This module will consider what is behind the relatively recent emergence of the job known as 'sign language interpreting', what it has meant and currently means to those working or living in and around Deaf communities, and where it is heading in the future. Training, communication skills and support strategies will be studied, alongside the wider issues of the values, practices and professionalism of interpreters. We will also address their relationship with others in the field. The course will include a proportion of practical interpreting awareness sessions intended to give students a realistic appreciation of the demands made by such work.
DF4000 Interpreting as a Profession
In the light of work-based experience, this module reflects on and examines in more depth issues related to professional practice, including how differing ethical approaches are realized in practice, the expectations of employers and users of interpreting services, models of service provision and good practice, and professional development.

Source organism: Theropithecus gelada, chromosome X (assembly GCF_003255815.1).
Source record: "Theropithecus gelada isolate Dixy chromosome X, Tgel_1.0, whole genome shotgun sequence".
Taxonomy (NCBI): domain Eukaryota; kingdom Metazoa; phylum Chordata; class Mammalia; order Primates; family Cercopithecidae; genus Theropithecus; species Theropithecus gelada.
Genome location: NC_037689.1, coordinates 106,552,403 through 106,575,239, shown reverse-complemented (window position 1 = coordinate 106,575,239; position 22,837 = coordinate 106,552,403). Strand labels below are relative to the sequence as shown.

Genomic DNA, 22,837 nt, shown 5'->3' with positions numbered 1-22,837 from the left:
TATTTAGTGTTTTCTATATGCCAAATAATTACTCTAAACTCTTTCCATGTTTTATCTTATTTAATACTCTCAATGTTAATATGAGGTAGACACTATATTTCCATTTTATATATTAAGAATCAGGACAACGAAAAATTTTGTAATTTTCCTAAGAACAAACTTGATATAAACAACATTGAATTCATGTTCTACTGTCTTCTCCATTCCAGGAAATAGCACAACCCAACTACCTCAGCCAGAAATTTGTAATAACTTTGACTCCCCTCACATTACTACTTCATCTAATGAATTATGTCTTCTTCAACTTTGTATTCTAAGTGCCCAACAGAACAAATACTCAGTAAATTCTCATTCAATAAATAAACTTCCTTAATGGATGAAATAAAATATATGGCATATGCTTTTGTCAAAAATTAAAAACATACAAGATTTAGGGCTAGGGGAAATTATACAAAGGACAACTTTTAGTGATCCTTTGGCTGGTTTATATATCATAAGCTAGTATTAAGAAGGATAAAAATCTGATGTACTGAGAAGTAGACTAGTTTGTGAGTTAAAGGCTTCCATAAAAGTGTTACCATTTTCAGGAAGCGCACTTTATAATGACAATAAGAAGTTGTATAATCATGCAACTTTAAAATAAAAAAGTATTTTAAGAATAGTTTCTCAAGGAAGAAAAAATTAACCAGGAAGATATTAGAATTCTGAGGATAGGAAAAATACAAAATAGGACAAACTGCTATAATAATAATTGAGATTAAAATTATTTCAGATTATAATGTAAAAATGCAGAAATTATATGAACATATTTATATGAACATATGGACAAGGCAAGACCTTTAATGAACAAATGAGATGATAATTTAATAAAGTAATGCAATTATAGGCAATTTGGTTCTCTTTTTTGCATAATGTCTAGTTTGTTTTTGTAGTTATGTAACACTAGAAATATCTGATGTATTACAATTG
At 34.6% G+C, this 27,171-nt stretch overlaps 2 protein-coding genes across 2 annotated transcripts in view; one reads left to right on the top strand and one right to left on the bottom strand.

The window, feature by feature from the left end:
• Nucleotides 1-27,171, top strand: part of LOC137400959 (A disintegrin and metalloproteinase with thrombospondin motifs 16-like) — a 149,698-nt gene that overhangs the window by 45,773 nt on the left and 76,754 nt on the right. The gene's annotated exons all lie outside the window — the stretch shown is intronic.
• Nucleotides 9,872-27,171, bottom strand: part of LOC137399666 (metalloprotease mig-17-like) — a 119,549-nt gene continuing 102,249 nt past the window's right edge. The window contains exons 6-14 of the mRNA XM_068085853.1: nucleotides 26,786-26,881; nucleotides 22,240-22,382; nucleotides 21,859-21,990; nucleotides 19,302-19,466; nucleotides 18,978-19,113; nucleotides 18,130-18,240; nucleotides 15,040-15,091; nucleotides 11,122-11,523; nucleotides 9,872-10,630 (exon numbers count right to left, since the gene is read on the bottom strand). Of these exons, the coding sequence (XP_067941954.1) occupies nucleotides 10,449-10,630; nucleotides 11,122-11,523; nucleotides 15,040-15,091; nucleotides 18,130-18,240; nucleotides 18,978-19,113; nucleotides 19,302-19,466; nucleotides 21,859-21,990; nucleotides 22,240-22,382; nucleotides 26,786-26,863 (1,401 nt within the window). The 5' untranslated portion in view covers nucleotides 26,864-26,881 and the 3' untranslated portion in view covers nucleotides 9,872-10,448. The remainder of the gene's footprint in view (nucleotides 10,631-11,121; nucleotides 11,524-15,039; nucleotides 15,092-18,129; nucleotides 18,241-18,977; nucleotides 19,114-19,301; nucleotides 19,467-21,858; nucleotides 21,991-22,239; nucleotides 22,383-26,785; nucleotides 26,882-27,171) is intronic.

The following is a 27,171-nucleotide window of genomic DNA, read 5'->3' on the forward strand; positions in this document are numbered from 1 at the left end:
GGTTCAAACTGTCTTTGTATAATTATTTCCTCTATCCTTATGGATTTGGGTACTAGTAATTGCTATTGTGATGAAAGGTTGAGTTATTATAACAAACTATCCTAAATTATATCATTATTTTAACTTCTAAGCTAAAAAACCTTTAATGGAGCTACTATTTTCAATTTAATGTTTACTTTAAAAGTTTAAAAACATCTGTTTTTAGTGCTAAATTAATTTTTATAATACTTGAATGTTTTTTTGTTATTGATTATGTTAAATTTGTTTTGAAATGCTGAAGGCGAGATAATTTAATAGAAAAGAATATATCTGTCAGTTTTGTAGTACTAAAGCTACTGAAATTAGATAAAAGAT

DF4001 Developing BSL Performance
This module is designed to help the student develop his/her British Sign Language competence and production with particular emphasis on the appropriate use of sign to understand and respond to complex information in the workplace. The student will develop the level of understanding and fluency required to contribute to high-level discussions and explore the appropriate registers and discourse styles for delivering formal, prepared, technical reports.
DF4002 English as a Source and Target Language
In terms of language reception, students completing this module would be able to cope with everyday spoken language, live or recorded, on both familiar and unfamiliar topics. They would be able to follow lectures, discussions or debates with relative ease, extracting both information and arguments as well as identifying the apparent attitudes and emotions of speakers. In terms of language production, students would be able to handle their normal business using spoken language, including relevant technical language. They would be able to use a wide range of idioms and expressions fluently, recognising and adapting to different levels of formality by selecting appropriate language strategies for a wide variety of social and work purposes.